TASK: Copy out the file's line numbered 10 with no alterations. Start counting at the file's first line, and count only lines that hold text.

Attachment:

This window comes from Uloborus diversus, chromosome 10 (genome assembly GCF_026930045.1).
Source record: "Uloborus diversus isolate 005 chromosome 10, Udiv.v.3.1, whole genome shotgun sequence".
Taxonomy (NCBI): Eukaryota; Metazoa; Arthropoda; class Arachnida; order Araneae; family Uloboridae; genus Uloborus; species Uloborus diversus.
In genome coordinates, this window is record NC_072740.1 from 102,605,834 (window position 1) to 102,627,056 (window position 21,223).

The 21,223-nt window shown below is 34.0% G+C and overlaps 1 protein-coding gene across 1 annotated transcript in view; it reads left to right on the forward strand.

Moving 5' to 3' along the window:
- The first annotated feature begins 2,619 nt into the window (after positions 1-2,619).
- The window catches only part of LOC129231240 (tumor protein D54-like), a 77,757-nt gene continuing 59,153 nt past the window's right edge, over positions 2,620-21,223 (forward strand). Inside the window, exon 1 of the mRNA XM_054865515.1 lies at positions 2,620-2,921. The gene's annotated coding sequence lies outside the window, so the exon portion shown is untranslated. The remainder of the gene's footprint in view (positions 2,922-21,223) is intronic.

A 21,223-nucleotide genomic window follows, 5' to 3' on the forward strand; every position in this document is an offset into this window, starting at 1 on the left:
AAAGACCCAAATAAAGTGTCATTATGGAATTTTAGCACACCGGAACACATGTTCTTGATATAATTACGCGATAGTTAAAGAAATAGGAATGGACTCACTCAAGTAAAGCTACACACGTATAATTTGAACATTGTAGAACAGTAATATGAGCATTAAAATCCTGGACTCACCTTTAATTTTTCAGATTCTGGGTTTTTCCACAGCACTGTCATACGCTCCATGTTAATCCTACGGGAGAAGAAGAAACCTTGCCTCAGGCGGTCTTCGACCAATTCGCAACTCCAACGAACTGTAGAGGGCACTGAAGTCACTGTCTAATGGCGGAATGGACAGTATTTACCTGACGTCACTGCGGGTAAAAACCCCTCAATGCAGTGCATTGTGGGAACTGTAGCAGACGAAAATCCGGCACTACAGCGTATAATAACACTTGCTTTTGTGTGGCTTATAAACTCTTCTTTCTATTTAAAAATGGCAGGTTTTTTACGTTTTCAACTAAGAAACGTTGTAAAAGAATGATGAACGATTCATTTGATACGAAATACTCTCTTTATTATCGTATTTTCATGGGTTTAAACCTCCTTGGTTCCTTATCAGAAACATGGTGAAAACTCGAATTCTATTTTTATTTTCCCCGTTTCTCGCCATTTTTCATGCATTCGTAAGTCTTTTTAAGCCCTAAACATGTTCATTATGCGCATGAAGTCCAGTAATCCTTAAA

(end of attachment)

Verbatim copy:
AAAGACCCAAATAAAGTGTCATTATGGAATTTTAGCACACCGGAACACATGTTCTTGATATAATTACGCGATAGTTAAAGAAATAGGAATGGACTCACTCAAGTAAAGCTACACACGTATAATTTGAACATTGTAGAACAGTAATATGAGCATTAAAATCCTGGACTCACCTTTAATTTTTCAGATTCTGGGTTTTTCCACAGCACTGTCATACGCTCCATGTTAATCCTACGGGAGAAGAAGAAACCTTGCCTCAGGCGGTCTTCGACCAATTCGCAACTCCAACGAACTGTAGAGGGCACTGAAGTCACTGTCTAATGGCGGAATGGACAGTATTTACCTGACGTCACTGCGGGTAAAAACCCCTCAATGCAGTGCATTGTGGGAACTGTAGCAGACGAAAATCCGGCACTACAGCGTATAATAACACTTGCTTTTGTGTGGCTTATAAACTCTTCTTTCTATTTAAAAATGGCAGGTTTTTTACGTTTTCAACTAAGAAACGTTGTAAAAGAATGATGAACGATTCATTTGATACGAAATACTCTCTTTATTATCGTATTTTCATGGGTTTAAACCTCCTTGGTTCCTTATCAGAAACATGGTGAAAACTCGAATTCTATTTTTATTTTCCCCGTTTCTCGCCATTTTTCATGCATTCGTAAGTCTTTTTAAGCCCTAAACATGTTCATTATGCGCATGAAGTCCAGTAATCCTTAAA